- Archive Panic: Hey, I've always wanted to read Arabian Nights! Wait, there's 1001 of these stories?! (Or, to be fair, enough stories to be stretched out over 1001 nights, but we're still talking well over three hundred.)
- And more than 30 versions of the book.
- Ensemble Dark Horse:
- Aladdin and Ali Baba are the most famous stories from Nights even though they are not in the original source material; in fact their oldest documented versions aren't even in Arabic, but come from the French translation of Antoine Galland.
- Sinbad the Sailor, who's probably second best known after Aladdin.
- Germans Love David Hasselhoff: According to The Other Wiki, the Nights to this day aren't particularly well-regarded in the Arabic world to anyone beyond certain writers and scholars, and it was even less popular back whenever it first was written (as Medieval Arabs thought that True Art Is Poetry). It's entirely possible that the Nights have had more influence on European literature than they did on Arabian.
- Ho Yay: The old man and the beautiful boys.
- "Holy Shit!" Quotient: One story has an android pop up out of nowhere. Really unexpected for a story this old.
- Shocking Swerve: "Adi Bin Zayd and the Princess Hind" seems like a typical romance with the Happy Ending where Adi marries the princess. Then out of nowhere at the very end Scherezade says "after which time the King was wroth with Adi and slew him".
- Unintentionally Unsympathetic: Shahryar. We're supposed to see him as a Beast-like Anti-Villain whom Scheherazade redeems and helps find new happiness. However, his Disproportionate Retribution Revenge by Proxy against countless innocent women, combined with the below-mentioned Values Dissonance, makes him come across as The Caligula and a Karma Houdini to many readers instead.
- Values Dissonance: Like crazy. Many/most of the stories portray women as devious, immoral, unfaithful, foolish, and untrustworthy, and there's something of an obsession with women cheating on their husbands with black men, as if that's particularly egregious. Beating one's wife is treated as acceptable and even laudable. It's not uncommon for male characters to have sex with women who aren't their wives, and this isn't treated as morally objectionable, whereas a woman cheating is treated as a justly capital offense.
- One notable instance is in the fourth voyage of Sinbad, in which he murders and robs innocent people for their food and jewelry to survive a little while longer in a pit. He apparently didn't even bother to look for an escape, seeing as he easily finds one later, just by following a wild animal that was snacking on all the corpses.
- Another one being the story of a King discovering his wife was cheating on him with what later translations claim to be the ugliest man on earth. Apparently more accurate translations were simply that she was cheating on him with a black slave.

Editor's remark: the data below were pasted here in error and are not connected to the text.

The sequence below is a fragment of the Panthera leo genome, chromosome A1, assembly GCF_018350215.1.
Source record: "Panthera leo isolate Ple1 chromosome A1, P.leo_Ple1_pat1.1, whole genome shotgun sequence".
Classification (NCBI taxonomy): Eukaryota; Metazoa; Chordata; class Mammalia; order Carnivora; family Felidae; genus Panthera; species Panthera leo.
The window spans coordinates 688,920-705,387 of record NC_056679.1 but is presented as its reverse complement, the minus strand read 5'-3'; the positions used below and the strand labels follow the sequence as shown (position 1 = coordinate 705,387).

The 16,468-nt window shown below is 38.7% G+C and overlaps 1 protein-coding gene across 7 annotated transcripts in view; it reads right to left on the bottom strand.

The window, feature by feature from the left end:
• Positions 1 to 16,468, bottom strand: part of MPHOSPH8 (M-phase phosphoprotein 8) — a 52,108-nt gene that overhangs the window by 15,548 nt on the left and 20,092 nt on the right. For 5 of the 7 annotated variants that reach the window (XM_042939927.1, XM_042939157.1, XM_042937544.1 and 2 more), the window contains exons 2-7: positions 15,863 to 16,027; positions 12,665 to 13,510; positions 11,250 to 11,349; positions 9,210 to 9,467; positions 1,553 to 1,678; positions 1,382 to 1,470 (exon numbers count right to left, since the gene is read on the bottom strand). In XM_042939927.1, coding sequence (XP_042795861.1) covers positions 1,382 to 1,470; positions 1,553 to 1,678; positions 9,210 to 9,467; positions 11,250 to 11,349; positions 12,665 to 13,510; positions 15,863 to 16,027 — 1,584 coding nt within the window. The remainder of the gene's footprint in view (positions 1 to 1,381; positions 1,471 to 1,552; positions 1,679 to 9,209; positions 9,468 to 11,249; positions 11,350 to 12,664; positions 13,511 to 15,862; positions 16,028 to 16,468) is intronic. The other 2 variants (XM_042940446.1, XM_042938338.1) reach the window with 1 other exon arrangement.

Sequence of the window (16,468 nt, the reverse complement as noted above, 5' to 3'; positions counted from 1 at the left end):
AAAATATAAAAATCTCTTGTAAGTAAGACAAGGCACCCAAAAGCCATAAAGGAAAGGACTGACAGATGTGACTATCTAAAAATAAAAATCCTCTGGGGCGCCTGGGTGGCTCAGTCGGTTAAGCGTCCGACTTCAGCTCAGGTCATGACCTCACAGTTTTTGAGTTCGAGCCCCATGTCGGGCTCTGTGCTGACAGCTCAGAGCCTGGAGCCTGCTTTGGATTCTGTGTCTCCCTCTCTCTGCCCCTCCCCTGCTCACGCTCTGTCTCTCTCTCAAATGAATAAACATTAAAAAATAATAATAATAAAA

- In one story, a man murders his wife after concluding, after a comment from a random person on the street (who has an apple that her husband travelled a great distance to give to her), that she's unfaithful to him. Immediately after this, he learns that he was wrong. When the sultan learns of the murder and the man tells him this story, the sultan orders the death of the man who falsely claimed the wife was cheating, but appoints the murderer to a high position.
- On the other hand, in the first section of the King 'Umar ibn al-Nu'man stories we meet a group of warrior women whose leader can fight a warrior prince to a stalemate... She is then drugged and raped by the King, so she flees in 'dishonour'. So close to being ahead of its time.
- For that matter, the framing device of the three years before Scheherezade marries the king. At no point is Shahryar called out on the fact that he's killed a thousand innocent women, just because he was deceived by one, nor does he ever admit he was wrong or try to atone. And we're supposed to be happy that Scheherezade ends up with him!
- Though in universe, the obsession with cheating could be a deliberate ploy by Scheherazade to appeal to the sultan.
- What Do You Mean, It's Not for Kids?: The book is known for its violent, sexual, misogynistic, and racist content. Thanks to Values Dissonance, it borders on Black Comedy at times.
- Why Would Anyone Take Her Back?:
- (In the 2010 musical) The male genie and Aladdin take back Djinninia and Jasmina in spite of all the wrong they've done.
- More commonly, why would anyone agree to marry a man so vengeful and cruel that he enacted a plan to marry a new woman every day, sleep with her at night, and then kill her in the morning — in some versions, for three whole years? A man that vicious should be put down, never mind the fact that he rules a country.
YMMV / Arabian Nights